Despite such political obstacles, legislation akin to the Training Tomorrow's Doctors Today Act has the full support of organizations such as the American College of Physicians, American Association of Colleges of Osteopathic Medicine, the Alliance of Specialty Medicine and the Federation of State Medical Boards. Murphy says the American Association of Colleges of Osteopathic Medicine proudly "supports the champions who are willing to support these bills."

Outside of the political battles of Congress, a non-profit, non-governmental organization is also taking a look at solutions for the residency bottleneck. The Institute of Medicine, founded in 1970, has created a committee to assess the "Governance and Financing of Graduate Medical Education," which refers specifically to the residency positions funded by Medicare. The organization serves as an advisor to the government on national health issues, an outsider looking in that can provide more unbiased and evidenced-based assessments. It is scheduled to release a report on the residency situation in April 2014.

As an experimental solution, the Teaching Health Center Graduate Medical Education program was included as part of Obama's Affordable Care Act. In 2011, The U.S. Department of Health and Human Services designated 11 new Teaching Health Centers, which will "support an increased number of primary care medical and dental residents trained in community-based settings across the country," according to its website. This program, unlike many residency programs, does not rely on Medicare funding, but is only guaranteed to last five years.

For medical students themselves, the bottleneck has meant that getting a required residency position has become even harder. Last year 528 United States medical graduates did not receive a resident position match – more than double the number of the previous year.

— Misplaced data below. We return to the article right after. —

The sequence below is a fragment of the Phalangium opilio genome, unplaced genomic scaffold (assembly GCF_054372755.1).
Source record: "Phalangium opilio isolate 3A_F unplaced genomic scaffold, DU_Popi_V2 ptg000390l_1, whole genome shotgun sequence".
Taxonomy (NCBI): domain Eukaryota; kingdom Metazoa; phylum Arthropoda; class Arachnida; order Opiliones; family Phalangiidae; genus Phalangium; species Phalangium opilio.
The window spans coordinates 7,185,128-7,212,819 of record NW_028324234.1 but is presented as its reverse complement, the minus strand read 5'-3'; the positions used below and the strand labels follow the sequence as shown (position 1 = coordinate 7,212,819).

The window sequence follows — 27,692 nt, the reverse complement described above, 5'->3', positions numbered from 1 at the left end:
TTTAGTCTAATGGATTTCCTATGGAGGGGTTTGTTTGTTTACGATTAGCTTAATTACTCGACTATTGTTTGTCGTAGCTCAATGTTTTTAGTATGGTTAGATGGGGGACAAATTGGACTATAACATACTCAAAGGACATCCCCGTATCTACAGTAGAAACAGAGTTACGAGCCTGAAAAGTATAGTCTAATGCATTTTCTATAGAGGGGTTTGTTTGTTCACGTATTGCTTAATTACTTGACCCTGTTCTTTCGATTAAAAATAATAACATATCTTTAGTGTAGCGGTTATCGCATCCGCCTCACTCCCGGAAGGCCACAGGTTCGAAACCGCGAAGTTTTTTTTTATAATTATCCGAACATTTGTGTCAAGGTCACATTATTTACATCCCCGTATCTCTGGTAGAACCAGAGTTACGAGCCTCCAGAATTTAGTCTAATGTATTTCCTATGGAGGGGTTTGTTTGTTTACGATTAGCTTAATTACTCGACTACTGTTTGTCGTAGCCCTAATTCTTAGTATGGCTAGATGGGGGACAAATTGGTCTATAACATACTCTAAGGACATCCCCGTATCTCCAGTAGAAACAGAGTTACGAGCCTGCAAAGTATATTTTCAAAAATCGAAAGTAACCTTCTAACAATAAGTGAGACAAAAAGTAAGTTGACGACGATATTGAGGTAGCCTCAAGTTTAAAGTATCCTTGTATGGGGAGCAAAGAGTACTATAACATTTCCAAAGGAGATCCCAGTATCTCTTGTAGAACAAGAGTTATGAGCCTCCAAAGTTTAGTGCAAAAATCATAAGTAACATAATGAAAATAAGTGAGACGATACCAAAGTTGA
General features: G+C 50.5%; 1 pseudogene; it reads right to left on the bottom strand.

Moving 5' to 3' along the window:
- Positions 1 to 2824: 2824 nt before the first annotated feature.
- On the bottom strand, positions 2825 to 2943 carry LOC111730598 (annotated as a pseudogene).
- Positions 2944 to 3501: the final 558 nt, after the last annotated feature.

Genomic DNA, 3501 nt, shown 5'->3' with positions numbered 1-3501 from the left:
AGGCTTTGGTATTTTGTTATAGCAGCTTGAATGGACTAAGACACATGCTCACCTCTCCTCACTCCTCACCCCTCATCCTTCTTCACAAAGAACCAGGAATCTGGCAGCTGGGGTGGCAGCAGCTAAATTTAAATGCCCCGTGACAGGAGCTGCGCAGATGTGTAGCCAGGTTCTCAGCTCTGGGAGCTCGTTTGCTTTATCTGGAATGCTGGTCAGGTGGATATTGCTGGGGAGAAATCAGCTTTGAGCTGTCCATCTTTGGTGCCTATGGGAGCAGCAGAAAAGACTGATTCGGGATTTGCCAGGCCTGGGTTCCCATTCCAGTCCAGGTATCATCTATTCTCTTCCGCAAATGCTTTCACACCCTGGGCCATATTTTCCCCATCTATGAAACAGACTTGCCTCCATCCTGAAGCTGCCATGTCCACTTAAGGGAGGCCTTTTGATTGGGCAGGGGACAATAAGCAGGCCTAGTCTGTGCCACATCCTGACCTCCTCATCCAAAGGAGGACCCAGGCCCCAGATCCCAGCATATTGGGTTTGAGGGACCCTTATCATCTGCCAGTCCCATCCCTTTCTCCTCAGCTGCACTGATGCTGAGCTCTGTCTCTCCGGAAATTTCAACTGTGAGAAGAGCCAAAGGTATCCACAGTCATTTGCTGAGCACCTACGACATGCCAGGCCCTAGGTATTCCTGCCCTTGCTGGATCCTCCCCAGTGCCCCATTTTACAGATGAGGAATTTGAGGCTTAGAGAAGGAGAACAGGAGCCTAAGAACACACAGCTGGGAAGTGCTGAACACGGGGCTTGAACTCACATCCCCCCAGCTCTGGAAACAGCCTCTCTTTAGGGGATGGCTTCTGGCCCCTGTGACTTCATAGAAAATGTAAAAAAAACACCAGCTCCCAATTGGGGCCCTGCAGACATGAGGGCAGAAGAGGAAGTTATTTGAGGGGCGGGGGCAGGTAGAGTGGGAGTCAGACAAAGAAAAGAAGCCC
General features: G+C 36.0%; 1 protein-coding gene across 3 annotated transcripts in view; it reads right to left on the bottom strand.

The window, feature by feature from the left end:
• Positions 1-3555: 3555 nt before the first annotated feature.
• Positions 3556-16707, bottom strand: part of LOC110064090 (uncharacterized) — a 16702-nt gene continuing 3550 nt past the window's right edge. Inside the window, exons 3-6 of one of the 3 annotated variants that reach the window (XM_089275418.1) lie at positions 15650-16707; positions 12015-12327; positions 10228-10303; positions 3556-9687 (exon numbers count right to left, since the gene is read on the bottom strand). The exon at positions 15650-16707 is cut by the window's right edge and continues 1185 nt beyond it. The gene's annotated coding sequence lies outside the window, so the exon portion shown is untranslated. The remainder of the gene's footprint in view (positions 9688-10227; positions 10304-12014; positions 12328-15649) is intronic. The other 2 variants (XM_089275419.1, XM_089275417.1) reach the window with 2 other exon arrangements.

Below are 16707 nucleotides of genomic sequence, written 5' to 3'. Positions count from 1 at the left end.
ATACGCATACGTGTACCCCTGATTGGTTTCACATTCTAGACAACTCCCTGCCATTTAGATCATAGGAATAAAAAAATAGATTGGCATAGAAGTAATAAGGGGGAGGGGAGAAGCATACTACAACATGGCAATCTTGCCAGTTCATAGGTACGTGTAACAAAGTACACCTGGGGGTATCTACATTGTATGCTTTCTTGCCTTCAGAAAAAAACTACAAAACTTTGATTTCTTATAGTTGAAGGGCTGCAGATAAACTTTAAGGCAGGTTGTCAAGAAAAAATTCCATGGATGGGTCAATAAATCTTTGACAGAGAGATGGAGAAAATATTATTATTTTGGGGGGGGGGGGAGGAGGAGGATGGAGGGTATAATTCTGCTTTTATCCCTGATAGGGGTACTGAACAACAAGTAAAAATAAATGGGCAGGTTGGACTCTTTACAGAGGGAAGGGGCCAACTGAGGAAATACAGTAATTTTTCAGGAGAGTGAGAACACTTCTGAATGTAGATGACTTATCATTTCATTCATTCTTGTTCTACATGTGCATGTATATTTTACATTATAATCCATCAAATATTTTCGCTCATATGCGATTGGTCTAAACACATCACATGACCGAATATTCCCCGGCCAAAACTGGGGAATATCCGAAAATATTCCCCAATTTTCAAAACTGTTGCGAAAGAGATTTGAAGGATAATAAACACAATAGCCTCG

Medical students get residencies through the National Resident Matching Program — or "the Match." This system is like the dating service of the residency world, connecting medical graduates to residency positions at hospitals based on rankings and preferences. This year, a total of 34,355 active applicants — including nearly 1,000 more U.S. medical school seniors — competed for one of 26,392 first-year residency training positions in the Match.

To help increase the chances of finding a match, the typical U.S. applicant applies to 20-25 programs. Graduates need to find a residency position match to continue their certification, and medical schools want to have the best possible percentages of matched graduates, so a lot is riding on this competitive application process.

Those who remain "unmatched" at the end of the process are automatically entered into the Supplemental Offer and Acceptance Program, also known as "the Scramble." This one-week process allows them to apply for unfilled residency positions, but getting placed in the Scramble is a risky and stressful last resort.

One current resident at Westchester Medical Center in New York says that if you are unmatched, "you're kind of screwed…I know people that didn't match and ended up scrambling, and they get stuck in this cyclical loop" of applying, scrambling, and reapplying every year. In the end, many aspiring physicians accept residencies in sub-specialties other than their originally preferred areas of medicine.

Increasingly, unmatched medical graduates are taking a year off to conduct research, pursue additional master's degrees, or study more for the entrance exams, all in the hopes of becoming more competitive for next year's match process.

There are several ideas floating around in the medical literature about how to address the doctor shortage without having to increase residency positions. Suggestions include decreasing the length of residency training, increasing the use of nurse practioners and other medical personnel, and focusing on more efficient models of patient care.

At the moment, however, organizations such as the Association of American Medical Colleges and many political officials with the same perspective as Schock will continue to push for expansion of residency positions. The projected gap between supply and demand for doctors is already 90,000 by 2020 and is expected to grow continuously from there. Because doctors require at least seven years of training, means of alleviating the shortage must be implemented in the very near future if they are going to help avoid a medical crisis in the next decade.